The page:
Tuesday, January 29, 2013

Paper finds El Niño acts as a mediator of the solar influence on climate

A paper published in Paleoceanography finds another mechanism by which tiny changes in solar activity can cause greatly amplified effects upon the climate via the El Niño Southern Oscillation [ENSO]. According to the authors, the "east-west sea surface temperature gradient along the equator responds almost linearly to solar irradiance forcing [tiny changes in solar activity of 0.2 - 0.5%], with a short lag of about a decade," and "Overall, the sea surface temperature response is of the magnitude required, and is persistent enough, to induce important climatic perturbations worldwide. The results suggest that ENSO may plausibly have acted as a mediator between the Sun and the Earth's climate." In addition, the authors show that solar activity was at the highest levels of the past 10,000 years during the 20th century.

Many other peer-reviewed papers have shown that tiny changes in solar activity can have have greatly amplified effects upon climate via ocean oscillations, ozone, and sunshine hours/clouds.

full paper here

Solar activity was at the highest levels of the past 10,000 years during the 20th century

El Niño as a mediator of the solar influence on climate

Julien Emile-Geay et al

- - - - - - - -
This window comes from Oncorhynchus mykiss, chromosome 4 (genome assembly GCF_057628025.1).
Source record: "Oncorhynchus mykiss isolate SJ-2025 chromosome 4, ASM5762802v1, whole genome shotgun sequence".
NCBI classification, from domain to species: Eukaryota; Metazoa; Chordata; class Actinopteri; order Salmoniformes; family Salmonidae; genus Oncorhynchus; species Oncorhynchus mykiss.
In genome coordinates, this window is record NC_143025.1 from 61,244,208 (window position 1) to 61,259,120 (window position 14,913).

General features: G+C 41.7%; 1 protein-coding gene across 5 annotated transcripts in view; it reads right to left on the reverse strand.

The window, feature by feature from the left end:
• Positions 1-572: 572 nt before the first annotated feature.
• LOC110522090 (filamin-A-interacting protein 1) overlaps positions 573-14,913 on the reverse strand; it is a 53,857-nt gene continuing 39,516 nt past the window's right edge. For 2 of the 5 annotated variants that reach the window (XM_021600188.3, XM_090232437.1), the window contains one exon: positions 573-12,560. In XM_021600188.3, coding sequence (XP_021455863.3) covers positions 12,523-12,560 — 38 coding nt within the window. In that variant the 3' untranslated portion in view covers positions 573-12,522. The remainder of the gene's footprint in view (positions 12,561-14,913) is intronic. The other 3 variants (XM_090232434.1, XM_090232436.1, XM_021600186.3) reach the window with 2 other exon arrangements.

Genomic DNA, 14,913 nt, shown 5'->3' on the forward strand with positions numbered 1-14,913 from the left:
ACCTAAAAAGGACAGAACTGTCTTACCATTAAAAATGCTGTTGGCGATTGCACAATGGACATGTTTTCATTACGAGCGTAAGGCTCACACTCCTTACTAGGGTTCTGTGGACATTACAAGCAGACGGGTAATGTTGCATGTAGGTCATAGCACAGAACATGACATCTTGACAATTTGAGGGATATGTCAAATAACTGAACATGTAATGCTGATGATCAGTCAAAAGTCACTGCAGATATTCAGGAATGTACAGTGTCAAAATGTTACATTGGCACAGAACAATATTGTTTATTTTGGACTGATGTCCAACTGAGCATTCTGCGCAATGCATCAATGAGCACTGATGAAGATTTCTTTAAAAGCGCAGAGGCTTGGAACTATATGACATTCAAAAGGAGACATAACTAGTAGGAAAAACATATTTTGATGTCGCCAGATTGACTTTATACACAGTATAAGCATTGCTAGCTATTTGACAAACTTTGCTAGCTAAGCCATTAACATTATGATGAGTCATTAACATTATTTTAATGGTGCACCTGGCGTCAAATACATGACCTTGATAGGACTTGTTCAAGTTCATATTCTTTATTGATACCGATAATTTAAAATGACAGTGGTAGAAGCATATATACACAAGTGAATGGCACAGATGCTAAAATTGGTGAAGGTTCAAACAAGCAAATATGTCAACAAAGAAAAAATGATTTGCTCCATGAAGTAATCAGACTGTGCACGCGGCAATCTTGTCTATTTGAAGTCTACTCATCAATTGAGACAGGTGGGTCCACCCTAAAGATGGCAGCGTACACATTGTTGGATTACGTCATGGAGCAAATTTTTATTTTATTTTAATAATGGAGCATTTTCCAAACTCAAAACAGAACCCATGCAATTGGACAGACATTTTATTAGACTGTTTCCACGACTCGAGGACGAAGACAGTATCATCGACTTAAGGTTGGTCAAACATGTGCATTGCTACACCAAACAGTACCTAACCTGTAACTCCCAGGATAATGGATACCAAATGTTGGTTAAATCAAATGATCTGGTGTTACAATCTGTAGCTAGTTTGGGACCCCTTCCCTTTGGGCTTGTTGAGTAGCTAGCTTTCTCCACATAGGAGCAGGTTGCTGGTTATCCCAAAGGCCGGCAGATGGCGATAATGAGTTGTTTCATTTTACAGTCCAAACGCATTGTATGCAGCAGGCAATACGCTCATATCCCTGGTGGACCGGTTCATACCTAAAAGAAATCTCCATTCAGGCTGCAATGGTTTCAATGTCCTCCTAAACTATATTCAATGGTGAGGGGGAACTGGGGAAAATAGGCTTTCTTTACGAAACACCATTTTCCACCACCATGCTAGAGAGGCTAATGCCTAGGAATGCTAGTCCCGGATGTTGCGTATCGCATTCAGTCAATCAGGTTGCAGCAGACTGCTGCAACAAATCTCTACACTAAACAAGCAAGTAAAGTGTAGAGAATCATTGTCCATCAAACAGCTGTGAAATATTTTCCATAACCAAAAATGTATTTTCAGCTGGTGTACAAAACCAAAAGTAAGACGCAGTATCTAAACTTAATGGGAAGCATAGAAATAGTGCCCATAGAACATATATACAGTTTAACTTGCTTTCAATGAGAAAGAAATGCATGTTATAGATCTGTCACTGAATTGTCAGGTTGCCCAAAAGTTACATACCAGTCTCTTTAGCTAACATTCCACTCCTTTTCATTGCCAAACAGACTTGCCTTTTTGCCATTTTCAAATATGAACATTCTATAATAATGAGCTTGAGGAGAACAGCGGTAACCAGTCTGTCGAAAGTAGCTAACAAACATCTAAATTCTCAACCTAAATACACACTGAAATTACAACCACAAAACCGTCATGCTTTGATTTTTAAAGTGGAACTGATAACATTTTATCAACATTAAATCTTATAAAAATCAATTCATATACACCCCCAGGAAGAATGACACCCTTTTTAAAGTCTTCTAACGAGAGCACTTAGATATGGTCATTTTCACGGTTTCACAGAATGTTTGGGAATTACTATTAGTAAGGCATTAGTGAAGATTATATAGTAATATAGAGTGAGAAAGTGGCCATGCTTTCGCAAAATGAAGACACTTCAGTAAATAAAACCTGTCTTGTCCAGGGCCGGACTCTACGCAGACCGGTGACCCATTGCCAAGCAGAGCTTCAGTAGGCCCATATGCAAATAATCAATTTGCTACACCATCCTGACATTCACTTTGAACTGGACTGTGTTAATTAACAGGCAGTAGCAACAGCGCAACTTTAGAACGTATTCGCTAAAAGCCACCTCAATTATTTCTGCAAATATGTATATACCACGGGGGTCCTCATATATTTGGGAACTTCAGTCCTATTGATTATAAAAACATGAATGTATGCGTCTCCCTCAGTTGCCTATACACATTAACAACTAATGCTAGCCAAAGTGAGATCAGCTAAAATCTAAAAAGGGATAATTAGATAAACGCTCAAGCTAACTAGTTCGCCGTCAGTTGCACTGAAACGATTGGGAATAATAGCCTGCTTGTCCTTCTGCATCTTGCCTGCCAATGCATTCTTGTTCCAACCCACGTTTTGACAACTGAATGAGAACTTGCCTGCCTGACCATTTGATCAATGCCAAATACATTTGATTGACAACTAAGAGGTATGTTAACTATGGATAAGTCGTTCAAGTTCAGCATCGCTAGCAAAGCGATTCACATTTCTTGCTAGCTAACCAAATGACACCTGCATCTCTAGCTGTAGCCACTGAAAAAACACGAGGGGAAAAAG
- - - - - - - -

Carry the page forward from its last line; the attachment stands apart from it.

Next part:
Using a climate model of intermediate complexity, we simulate the response of the El Niño–Southern Oscillation (ENSO) system to solar and orbital forcing over the Holocene. Solar forcing is reconstructed from radiocarbon production rate data, using various scaling factors to account for the conflicting estimates of solar irradiance variability. As estimates of the difference since the Maunder Minimum range from 0.05% to 0.5% of the solar “constant,” we consider these two extreme scenarios, along with the intermediate case of 0.2%. We show that for large or moderate forcings, the low-pass-filtered east-west sea surface temperature gradient along the equator responds almost linearly to irradiance forcing, with a short phase lag (about a decade). Wavelet analysis shows a statistically significant enhancement of the century-to-millennial-scale ENSO variability for even a moderate irradiance forcing. In contrast, the 0.05% case displays no such enhancement. Orbitally driven insolation forcing is found to produce a long-term increase of ENSO variability from the early Holocene onward, in accordance with previous findings. When both forcings are combined, the superposition is approximately linear in the strong scaling case. Overall, the sea surface temperature response is of the magnitude required, and is persistent enough, to induce important climatic perturbations worldwide. The results suggest that ENSO may plausibly have acted as a mediator between the Sun and the Earth's climate. A comparison to key Holocene climate records, from the Northern Hemisphere subtropics and midlatitudes, shows support for this hypothesis.

3 comments:

  1. http://www.nature.com/ngeo/journal/v5/n6/full/ngeo1460.html

    We conclude that changes in atmospheric circulation amplified the solar signal and caused abrupt climate change about 2,800 years ago, coincident with a grand solar minimum.

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  2. http://onlinelibrary.wiley.com/doi/10.1029/2011GL047964/abstract

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  3. even Michael Mann agrees

    http://www.meteo.psu.edu/holocene/public_html/shared/articles/mczc-jclim05.pdf

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